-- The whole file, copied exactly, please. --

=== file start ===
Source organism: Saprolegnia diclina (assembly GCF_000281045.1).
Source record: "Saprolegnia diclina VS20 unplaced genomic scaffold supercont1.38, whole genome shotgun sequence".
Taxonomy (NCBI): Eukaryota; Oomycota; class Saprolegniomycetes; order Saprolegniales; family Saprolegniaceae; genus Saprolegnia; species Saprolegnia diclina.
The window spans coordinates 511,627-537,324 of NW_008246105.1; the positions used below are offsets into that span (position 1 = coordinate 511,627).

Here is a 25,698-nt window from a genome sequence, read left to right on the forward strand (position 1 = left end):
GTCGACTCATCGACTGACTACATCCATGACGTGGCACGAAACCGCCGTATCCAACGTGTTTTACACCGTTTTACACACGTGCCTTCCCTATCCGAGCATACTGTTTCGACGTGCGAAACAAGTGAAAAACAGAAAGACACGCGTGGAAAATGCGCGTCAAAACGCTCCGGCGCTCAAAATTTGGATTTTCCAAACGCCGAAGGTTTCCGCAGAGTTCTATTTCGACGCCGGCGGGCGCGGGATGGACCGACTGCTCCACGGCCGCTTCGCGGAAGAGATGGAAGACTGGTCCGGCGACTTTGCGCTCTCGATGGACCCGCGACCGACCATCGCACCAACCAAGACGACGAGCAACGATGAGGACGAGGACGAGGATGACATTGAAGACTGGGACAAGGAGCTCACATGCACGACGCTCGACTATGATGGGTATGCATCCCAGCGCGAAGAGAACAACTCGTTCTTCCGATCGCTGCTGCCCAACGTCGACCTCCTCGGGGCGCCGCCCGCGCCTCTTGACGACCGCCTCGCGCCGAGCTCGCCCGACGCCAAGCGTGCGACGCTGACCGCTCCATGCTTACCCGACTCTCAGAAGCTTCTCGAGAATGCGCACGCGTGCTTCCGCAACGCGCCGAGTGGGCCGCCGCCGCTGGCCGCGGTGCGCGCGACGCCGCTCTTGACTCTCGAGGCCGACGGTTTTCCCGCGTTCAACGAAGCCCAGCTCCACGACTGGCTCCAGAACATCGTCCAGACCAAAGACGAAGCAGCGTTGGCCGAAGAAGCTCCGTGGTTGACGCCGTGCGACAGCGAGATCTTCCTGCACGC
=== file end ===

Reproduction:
Source organism: Saprolegnia diclina (assembly GCF_000281045.1).
Source record: "Saprolegnia diclina VS20 unplaced genomic scaffold supercont1.38, whole genome shotgun sequence".
Taxonomy (NCBI): Eukaryota; Oomycota; class Saprolegniomycetes; order Saprolegniales; family Saprolegniaceae; genus Saprolegnia; species Saprolegnia diclina.
The window spans coordinates 511,627-537,324 of NW_008246105.1; the positions used below are offsets into that span (position 1 = coordinate 511,627).

Here is a 25,698-nt window from a genome sequence, read left to right on the forward strand (position 1 = left end):
GTCGACTCATCGACTGACTACATCCATGACGTGGCACGAAACCGCCGTATCCAACGTGTTTTACACCGTTTTACACACGTGCCTTCCCTATCCGAGCATACTGTTTCGACGTGCGAAACAAGTGAAAAACAGAAAGACACGCGTGGAAAATGCGCGTCAAAACGCTCCGGCGCTCAAAATTTGGATTTTCCAAACGCCGAAGGTTTCCGCAGAGTTCTATTTCGACGCCGGCGGGCGCGGGATGGACCGACTGCTCCACGGCCGCTTCGCGGAAGAGATGGAAGACTGGTCCGGCGACTTTGCGCTCTCGATGGACCCGCGACCGACCATCGCACCAACCAAGACGACGAGCAACGATGAGGACGAGGACGAGGATGACATTGAAGACTGGGACAAGGAGCTCACATGCACGACGCTCGACTATGATGGGTATGCATCCCAGCGCGAAGAGAACAACTCGTTCTTCCGATCGCTGCTGCCCAACGTCGACCTCCTCGGGGCGCCGCCCGCGCCTCTTGACGACCGCCTCGCGCCGAGCTCGCCCGACGCCAAGCGTGCGACGCTGACCGCTCCATGCTTACCCGACTCTCAGAAGCTTCTCGAGAATGCGCACGCGTGCTTCCGCAACGCGCCGAGTGGGCCGCCGCCGCTGGCCGCGGTGCGCGCGACGCCGCTCTTGACTCTCGAGGCCGACGGTTTTCCCGCGTTCAACGAAGCCCAGCTCCACGACTGGCTCCAGAACATCGTCCAGACCAAAGACGAAGCAGCGTTGGCCGAAGAAGCTCCGTGGTTGACGCCGTGCGACAGCGAGATCTTCCTGCACGC